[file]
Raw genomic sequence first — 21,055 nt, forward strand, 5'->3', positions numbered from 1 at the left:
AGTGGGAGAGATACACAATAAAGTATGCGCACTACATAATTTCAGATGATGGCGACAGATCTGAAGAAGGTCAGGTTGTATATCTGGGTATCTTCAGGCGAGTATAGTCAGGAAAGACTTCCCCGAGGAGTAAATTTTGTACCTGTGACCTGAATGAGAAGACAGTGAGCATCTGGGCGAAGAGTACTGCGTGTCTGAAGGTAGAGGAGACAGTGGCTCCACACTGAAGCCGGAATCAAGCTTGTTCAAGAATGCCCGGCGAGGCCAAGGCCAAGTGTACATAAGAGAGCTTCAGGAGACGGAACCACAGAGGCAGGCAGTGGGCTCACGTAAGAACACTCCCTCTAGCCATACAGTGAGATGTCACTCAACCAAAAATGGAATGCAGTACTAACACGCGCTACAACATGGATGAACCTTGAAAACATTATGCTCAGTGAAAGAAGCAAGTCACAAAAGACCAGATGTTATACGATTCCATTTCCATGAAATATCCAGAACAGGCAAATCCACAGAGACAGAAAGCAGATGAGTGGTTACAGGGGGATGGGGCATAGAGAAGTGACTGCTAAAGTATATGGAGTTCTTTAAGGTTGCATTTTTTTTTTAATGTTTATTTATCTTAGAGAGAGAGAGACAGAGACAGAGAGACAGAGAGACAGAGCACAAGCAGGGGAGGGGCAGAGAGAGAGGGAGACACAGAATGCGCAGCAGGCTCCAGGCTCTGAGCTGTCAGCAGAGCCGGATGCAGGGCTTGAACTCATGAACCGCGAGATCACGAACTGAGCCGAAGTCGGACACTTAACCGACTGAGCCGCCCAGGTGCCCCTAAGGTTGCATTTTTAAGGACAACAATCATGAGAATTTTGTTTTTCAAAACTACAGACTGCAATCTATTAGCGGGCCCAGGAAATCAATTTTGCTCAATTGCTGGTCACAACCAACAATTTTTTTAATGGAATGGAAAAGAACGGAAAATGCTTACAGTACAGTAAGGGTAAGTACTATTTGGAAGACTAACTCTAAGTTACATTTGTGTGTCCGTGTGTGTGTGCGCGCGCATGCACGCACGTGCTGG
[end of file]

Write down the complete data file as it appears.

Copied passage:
Raw genomic sequence first — 21,055 nt, forward strand, 5'->3', positions numbered from 1 at the left:
AGTGGGAGAGATACACAATAAAGTATGCGCACTACATAATTTCAGATGATGGCGACAGATCTGAAGAAGGTCAGGTTGTATATCTGGGTATCTTCAGGCGAGTATAGTCAGGAAAGACTTCCCCGAGGAGTAAATTTTGTACCTGTGACCTGAATGAGAAGACAGTGAGCATCTGGGCGAAGAGTACTGCGTGTCTGAAGGTAGAGGAGACAGTGGCTCCACACTGAAGCCGGAATCAAGCTTGTTCAAGAATGCCCGGCGAGGCCAAGGCCAAGTGTACATAAGAGAGCTTCAGGAGACGGAACCACAGAGGCAGGCAGTGGGCTCACGTAAGAACACTCCCTCTAGCCATACAGTGAGATGTCACTCAACCAAAAATGGAATGCAGTACTAACACGCGCTACAACATGGATGAACCTTGAAAACATTATGCTCAGTGAAAGAAGCAAGTCACAAAAGACCAGATGTTATACGATTCCATTTCCATGAAATATCCAGAACAGGCAAATCCACAGAGACAGAAAGCAGATGAGTGGTTACAGGGGGATGGGGCATAGAGAAGTGACTGCTAAAGTATATGGAGTTCTTTAAGGTTGCATTTTTTTTTTAATGTTTATTTATCTTAGAGAGAGAGAGACAGAGACAGAGAGACAGAGAGACAGAGCACAAGCAGGGGAGGGGCAGAGAGAGAGGGAGACACAGAATGCGCAGCAGGCTCCAGGCTCTGAGCTGTCAGCAGAGCCGGATGCAGGGCTTGAACTCATGAACCGCGAGATCACGAACTGAGCCGAAGTCGGACACTTAACCGACTGAGCCGCCCAGGTGCCCCTAAGGTTGCATTTTTAAGGACAACAATCATGAGAATTTTGTTTTTCAAAACTACAGACTGCAATCTATTAGCGGGCCCAGGAAATCAATTTTGCTCAATTGCTGGTCACAACCAACAATTTTTTTAATGGAATGGAAAAGAACGGAAAATGCTTACAGTACAGTAAGGGTAAGTACTATTTGGAAGACTAACTCTAAGTTACATTTGTGTGTCCGTGTGTGTGTGCGCGCGCATGCACGCACGTGCTGG